Study shows advanced colorectal cancers at recommended screening age

February 04, 2020

New Orleans, LA - A study analyzing LSU Health's Louisiana Tumor Registry and other NCI-designated tumor registry data found that by the time recommended screening for colorectal begins, cancers have already spread in a high percentage of people. Results report that the rate of colorectal cancer incidence increased by 46.1% from 49 to 50 years of age (the age recommended to start routine colorectal cancer screening) and that 92.9% of the cases of colorectal cancer diagnosed at age 50 were invasive (localized, regional or distant stage.) The study is published in JAMA Network Open, available here.

"The findings of this study indicate that the burden of early-onset of colorectal cancer incidence for 45-49-year olds has been underestimated because asymptomatic colorectal cancers were not detected due to lack of screening," notes Xiao-Cheng Wu, M.D., Professor and Director of the Louisiana Tumor Registry at LSU Health New Orleans School of Public Health.

Data from the National Cancer Institute's Surveillance, Epidemiology & End Results (SEER) 18 registries, representing 28% of the U.S. population, were used to conduct a cross-sectional study of colorectal cancer incidence rates from January 1, 2000, to December 31, 2015, in 1-year age increments (ages 30-60 years) stratified by US region (South, West, Northeast and Midwest), sex, race, disease stage, and tumor location. Statistical analysis was conducted from November 1, 2018, to December 15, 2019. LSU Health New Orleans' Louisiana Tumor Registry is one of the 18 SEER registries. The research team, led by Dr. Jordan Karlitz of the Southeast Louisiana Veterans Health Care System and Tulane University, along with LSU Health New Orleans Louisiana Tumor Registry staff, analyzed a total of 170,434 cases of colorectal cancer. They found steep increases in the incidence of colorectal cancers from 49 to 50 years of age.

The U.S. Preventive Services Task Force recommends screening beginning at age 50.

"As the diagnosis of many of these colorectal cancers was delayed to ages after 50, advanced stage was more likely present at diagnosis," adds Dr. Wu. "This study provides useful evidence for improving colorectal cancer screening policy."
Besides Wu, other members of the research team from LSU Health New Orleans School of Public Health include Qingzhao Yu, Ph.D., Professor in the Biostatistics Program, and Ph.D. student Meijiao Zhou.

LSU Health Sciences Center New Orleans (LSU Health New Orleans) educates Louisiana's health care professionals. The state's health sciences university leader, LSU Health New Orleans includes a School of Medicine, the state's only School of Dentistry, Louisiana's only public school of Public Health, and Schools of Allied Health Professions, Nursing and Graduate Studies. LSU Health New Orleans faculty take care of patients in public and private hospitals and clinics throughout the region. In the vanguard of biosciences research, the LSU Health New Orleans research enterprise generates jobs and enormous annual economic impact. LSU Health New Orleans faculty have made lifesaving discoveries and continue to work to prevent, advance treatment or cure disease. To learn more, visit,, or

Louisiana State University Health Sciences Center

Related Colorectal Cancer Articles from Brightsurf:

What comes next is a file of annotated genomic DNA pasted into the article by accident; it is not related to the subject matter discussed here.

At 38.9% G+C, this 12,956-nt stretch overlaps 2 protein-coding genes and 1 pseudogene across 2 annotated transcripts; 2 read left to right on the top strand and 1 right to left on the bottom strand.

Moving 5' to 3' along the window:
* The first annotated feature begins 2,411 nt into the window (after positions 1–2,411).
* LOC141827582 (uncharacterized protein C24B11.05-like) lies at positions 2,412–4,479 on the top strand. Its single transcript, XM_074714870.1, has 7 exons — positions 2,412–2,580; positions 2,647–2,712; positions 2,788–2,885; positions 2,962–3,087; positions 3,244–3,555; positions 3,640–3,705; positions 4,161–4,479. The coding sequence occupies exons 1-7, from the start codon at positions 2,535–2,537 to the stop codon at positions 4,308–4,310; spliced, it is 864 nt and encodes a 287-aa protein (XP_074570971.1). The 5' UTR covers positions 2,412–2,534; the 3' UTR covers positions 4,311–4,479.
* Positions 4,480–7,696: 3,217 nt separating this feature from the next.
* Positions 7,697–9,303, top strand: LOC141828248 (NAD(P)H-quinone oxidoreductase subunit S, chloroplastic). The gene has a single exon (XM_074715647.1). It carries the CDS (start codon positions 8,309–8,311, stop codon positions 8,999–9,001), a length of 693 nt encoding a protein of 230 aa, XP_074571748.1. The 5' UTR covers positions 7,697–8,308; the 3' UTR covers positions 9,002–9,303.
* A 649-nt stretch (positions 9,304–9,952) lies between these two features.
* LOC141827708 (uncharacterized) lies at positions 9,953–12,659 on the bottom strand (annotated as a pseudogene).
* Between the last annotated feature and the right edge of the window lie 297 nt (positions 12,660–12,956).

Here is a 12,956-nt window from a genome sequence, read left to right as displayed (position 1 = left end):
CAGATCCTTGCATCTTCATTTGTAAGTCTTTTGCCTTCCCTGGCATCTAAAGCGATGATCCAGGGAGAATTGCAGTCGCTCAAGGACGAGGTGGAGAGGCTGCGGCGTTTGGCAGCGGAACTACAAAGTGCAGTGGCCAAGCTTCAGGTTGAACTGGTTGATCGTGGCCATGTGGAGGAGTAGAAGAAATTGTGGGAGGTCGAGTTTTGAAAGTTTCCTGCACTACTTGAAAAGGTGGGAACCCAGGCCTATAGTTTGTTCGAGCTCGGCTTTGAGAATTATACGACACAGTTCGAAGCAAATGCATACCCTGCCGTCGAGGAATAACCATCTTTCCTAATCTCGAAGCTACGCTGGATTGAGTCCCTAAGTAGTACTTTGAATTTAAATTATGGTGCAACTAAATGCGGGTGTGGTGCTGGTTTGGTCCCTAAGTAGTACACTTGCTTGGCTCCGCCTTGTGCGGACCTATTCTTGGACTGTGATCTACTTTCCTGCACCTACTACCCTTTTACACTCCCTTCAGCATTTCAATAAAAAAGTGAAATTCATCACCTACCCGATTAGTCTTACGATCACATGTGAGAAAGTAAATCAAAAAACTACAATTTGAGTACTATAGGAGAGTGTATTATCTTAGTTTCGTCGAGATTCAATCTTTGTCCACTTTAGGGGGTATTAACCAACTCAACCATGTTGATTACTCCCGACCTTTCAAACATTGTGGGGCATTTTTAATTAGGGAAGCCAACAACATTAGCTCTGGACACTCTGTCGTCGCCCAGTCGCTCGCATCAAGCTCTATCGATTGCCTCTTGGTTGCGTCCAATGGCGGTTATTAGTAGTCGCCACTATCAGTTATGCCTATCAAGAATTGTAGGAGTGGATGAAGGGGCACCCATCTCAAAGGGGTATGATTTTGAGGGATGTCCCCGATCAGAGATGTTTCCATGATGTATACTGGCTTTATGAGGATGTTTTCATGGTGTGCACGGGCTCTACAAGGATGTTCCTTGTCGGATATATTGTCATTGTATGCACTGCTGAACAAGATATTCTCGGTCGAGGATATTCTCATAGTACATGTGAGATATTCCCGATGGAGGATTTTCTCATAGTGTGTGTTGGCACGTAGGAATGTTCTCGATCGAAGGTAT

Colorectal cancer treatment: the winning combinations
Chemotherapy has distressing side effects for patients and increases the risk of developing resistance to the treatment.

A new model to predict survival in colorectal cancer
This signature could be useful in clinical practice, especially for colorectal cancer diagnosis and therapy.

Roadmap to reducing colorectal cancer deaths
The American Gastroenterological Association has outlined a strategy to increase the number of people screened via tests that are more convenient, accurate and less expensive and tailored to people's individual cancer risks.

Study provides new insight on colorectal cancer growth
A new study by researchers at the University of Kentucky identifies a novel function of the enzyme spermine synthase to facilitate colorectal cancer growth.

Researchers ID target for colorectal cancer immunotherapy
Researchers at the Indiana University Melvin and Bren Simon Comprehensive Cancer Center have identified a target for colorectal cancer immunotherapy.

Colorectal cancer partner-in-crime identified
A protein that helps colorectal cancer cells spread to other parts of the body could be an effective treatment target.

Cancer cell reversion may offer a new approach to colorectal cancer treatment
A novel approach to reverse the progression of healthy cells to malignant ones may offer a more effective way to eradicate colorectal cancer cells with far fewer side effects, according to a KAIST research team based in South Korea.

A novel pathway to target colorectal cancer
Survival rates for patients with late-stage colorectal cancer are dismal, and new therapeutic strategies are needed to improve outcomes.

Colorectal cancer rates in Canada
The incidence of colorectal cancer among younger adults increased in recent years in this analysis of data from Canadian national cancer registries that included about 688,000 new colorectal cancers diagnosed over more than 40 years.

Cancer drugs promote stem cell properties of colorectal cancer
Scientists from the German Cancer Research Center (Deutsches Krebsforschungszentrum, DKFZ) and the Mannheim University Medical Center have now discovered that a certain group of cancer drugs (MEK Inhibitors) activates the cancer-promoting Wnt signalling pathway in colorectal cancer cells.

Read More: Colorectal Cancer News and Colorectal Cancer Current Events is a participant in the Amazon Services LLC Associates Program, an affiliate advertising program designed to provide a means for sites to earn advertising fees by advertising and linking to